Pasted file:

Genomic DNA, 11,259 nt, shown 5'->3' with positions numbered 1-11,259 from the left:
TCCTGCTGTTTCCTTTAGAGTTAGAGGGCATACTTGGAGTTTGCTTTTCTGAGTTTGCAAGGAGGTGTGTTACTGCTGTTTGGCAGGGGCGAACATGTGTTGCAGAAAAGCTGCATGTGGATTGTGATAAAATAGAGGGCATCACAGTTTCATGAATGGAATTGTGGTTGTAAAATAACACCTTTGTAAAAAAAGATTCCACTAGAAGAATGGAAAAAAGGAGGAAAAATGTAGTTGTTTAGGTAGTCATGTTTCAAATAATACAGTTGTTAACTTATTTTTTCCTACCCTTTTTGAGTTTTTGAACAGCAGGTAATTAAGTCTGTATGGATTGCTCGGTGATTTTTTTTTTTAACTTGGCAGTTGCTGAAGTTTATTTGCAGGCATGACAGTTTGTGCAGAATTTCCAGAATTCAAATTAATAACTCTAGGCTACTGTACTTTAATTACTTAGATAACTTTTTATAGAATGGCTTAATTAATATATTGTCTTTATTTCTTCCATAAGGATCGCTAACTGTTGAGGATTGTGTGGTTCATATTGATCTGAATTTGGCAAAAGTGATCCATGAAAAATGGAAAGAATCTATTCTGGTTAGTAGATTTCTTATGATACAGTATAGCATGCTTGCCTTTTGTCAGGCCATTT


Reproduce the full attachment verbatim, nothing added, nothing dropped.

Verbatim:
Genomic DNA, 11,259 nt, shown 5'->3' with positions numbered 1-11,259 from the left:
TCCTGCTGTTTCCTTTAGAGTTAGAGGGCATACTTGGAGTTTGCTTTTCTGAGTTTGCAAGGAGGTGTGTTACTGCTGTTTGGCAGGGGCGAACATGTGTTGCAGAAAAGCTGCATGTGGATTGTGATAAAATAGAGGGCATCACAGTTTCATGAATGGAATTGTGGTTGTAAAATAACACCTTTGTAAAAAAAGATTCCACTAGAAGAATGGAAAAAAGGAGGAAAAATGTAGTTGTTTAGGTAGTCATGTTTCAAATAATACAGTTGTTAACTTATTTTTTCCTACCCTTTTTGAGTTTTTGAACAGCAGGTAATTAAGTCTGTATGGATTGCTCGGTGATTTTTTTTTTTAACTTGGCAGTTGCTGAAGTTTATTTGCAGGCATGACAGTTTGTGCAGAATTTCCAGAATTCAAATTAATAACTCTAGGCTACTGTACTTTAATTACTTAGATAACTTTTTATAGAATGGCTTAATTAATATATTGTCTTTATTTCTTCCATAAGGATCGCTAACTGTTGAGGATTGTGTGGTTCATATTGATCTGAATTTGGCAAAAGTGATCCATGAAAAATGGAAAGAATCTATTCTGGTTAGTAGATTTCTTATGATACAGTATAGCATGCTTGCCTTTTGTCAGGCCATTT